Rail: There’s such an immediacy to the language in so many of these stories. It’s so striking throughout the collection, how the language glides along but at the same time doesn’t, there’s always a reverse motion. How do you tend to write sentences? By ear? Do you read aloud to yourself?
Parsons: You can’t hide when you’re reading aloud. I start acoustically. You’re writing to find that sentence, and once you find the sentence that pleases you sonically, you scrap everything that came before that, and then you build a world from that one kernel. The story comes relatively quickly, once you plug in to a character’s voice.
Rail: I’m interested in the peculiar self-awareness of a lot of these characters. They are seemingly aware of their problems, their conflicts, but cannot vocalize it directly—except to the reader. What level of self-awareness did you want for these narrators?
Parsons: These characters are somewhat aware that they’re trapped, and they’re playing at different ways to feel free. I feel like there’s so much in common between the games children play and the games grown-ups play. I don’t think there’s much difference between kids trying to make sense out of the chaos of their life by collecting bugs (as in “Fiddlebacks”) or adults skipping work to do drugs all day (“Starlite”). That may be one of the nagging themes of the whole book, that they’re all self-aware but can’t do anything about it. Just because you know you’re trapped doesn’t mean you can do anything about it.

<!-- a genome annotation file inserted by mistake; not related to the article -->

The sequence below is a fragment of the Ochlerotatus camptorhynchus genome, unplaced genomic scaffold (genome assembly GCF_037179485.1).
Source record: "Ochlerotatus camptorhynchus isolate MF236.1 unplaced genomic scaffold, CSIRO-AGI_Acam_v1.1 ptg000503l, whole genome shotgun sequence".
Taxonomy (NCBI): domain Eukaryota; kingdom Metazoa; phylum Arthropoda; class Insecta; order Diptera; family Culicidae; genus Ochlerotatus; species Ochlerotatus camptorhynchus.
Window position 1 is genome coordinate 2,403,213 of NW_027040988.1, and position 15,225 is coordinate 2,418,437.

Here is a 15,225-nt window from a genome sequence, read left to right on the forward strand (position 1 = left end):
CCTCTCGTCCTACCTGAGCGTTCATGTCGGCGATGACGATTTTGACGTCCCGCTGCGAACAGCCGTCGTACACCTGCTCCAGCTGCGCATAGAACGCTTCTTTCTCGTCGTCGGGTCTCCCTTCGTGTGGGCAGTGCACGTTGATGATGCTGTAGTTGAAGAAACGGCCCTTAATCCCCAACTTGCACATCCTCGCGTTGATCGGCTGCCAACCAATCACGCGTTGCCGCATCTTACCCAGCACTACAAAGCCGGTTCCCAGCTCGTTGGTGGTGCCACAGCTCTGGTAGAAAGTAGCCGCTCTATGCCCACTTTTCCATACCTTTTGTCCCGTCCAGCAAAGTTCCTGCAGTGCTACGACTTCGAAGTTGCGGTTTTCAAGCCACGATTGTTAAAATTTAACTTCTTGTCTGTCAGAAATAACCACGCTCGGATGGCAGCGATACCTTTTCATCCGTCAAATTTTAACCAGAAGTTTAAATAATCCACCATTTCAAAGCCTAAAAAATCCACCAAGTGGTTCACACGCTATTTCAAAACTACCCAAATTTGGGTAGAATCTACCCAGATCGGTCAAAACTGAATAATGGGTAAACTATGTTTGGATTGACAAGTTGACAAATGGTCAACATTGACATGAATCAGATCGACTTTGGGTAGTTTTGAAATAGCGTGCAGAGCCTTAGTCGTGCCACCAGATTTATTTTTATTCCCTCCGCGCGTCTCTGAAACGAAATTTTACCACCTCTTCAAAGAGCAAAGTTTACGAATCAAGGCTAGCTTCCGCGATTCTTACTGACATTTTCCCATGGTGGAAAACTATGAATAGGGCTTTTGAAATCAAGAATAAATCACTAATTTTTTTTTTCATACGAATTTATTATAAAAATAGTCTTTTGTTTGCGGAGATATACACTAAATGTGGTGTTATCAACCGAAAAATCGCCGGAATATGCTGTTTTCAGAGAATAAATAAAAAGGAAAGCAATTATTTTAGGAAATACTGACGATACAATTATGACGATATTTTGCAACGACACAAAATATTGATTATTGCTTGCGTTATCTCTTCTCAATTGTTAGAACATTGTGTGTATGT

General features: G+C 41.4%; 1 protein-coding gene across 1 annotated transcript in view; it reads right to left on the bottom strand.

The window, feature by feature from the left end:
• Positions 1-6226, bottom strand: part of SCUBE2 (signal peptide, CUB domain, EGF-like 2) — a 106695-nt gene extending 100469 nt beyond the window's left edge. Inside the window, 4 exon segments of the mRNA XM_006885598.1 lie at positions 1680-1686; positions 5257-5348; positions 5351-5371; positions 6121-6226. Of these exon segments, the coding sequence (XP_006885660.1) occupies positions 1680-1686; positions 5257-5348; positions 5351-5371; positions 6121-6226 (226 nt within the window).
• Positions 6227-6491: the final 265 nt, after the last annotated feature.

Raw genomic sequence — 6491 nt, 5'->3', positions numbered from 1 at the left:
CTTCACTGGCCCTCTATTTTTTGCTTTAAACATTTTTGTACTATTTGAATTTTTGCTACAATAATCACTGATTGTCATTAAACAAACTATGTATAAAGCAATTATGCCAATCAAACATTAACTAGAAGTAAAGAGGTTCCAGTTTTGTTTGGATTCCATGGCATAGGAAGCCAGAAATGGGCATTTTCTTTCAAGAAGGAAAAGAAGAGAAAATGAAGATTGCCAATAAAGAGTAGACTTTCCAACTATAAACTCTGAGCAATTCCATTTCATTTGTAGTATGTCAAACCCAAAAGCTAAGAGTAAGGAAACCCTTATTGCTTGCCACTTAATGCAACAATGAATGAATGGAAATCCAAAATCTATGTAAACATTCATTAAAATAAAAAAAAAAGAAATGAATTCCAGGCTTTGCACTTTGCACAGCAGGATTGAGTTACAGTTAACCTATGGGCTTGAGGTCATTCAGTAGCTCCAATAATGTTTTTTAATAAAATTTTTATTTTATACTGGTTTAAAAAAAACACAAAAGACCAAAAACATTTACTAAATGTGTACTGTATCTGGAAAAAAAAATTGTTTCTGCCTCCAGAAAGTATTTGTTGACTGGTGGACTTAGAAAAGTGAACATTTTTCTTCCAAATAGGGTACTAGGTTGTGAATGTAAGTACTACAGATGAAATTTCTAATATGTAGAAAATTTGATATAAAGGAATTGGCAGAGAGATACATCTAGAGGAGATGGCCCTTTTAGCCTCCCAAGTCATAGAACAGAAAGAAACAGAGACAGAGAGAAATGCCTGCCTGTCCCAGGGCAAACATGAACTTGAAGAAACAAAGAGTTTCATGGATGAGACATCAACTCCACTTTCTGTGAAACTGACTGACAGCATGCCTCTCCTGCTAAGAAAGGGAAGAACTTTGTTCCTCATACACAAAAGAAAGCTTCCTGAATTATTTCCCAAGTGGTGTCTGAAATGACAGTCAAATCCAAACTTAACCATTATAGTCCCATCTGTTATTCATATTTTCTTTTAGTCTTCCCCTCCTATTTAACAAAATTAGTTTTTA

Rail: So they develop this dark sense of humor, this self-hatred projected outward. That’s interesting. Do you ever have false starts, where you think you have the voice for the story, but it’s not?
Parsons: All the time. For me, there are the acoustics of the sentence, but that sentence is always tied to a voice. If that voice isn’t right—there are tons of times I’ve had a voice that didn’t click for me. I have a whole failed novel, in a voice that wasn’t authentic. But there are plenty of times I’ve started a story in a voice and thought, “That’s wrong.” With the kids’ stories, I wanted to avoid having precocious narrative voices. I try to remember what it felt like to be a kid. I have two sons, five and seven, and they are so weird. The way they look at the world is so bizarre. I try to pay attention to how they make sense of things—and to how brutal they can be, how dark. We forget how dark and scary childhood was. Children will try to make sense of the world, but the world doesn’t make sense, so they create weird spells and weird beliefs to explain what they can’t understand.
Rail: That extends to most of these stories. There’s a way of making sense of the world you’re confronted with with the weirdness of your imagination; these narrators encounter a weird world, and they project their inner singularity outward. It’s also interesting the role men play in these stories. The men are childlike. Even the boyfriend from “Guts”, who’s a medical resident, is like a giant child. I love that. Can you talk a little about how you draw your male characters?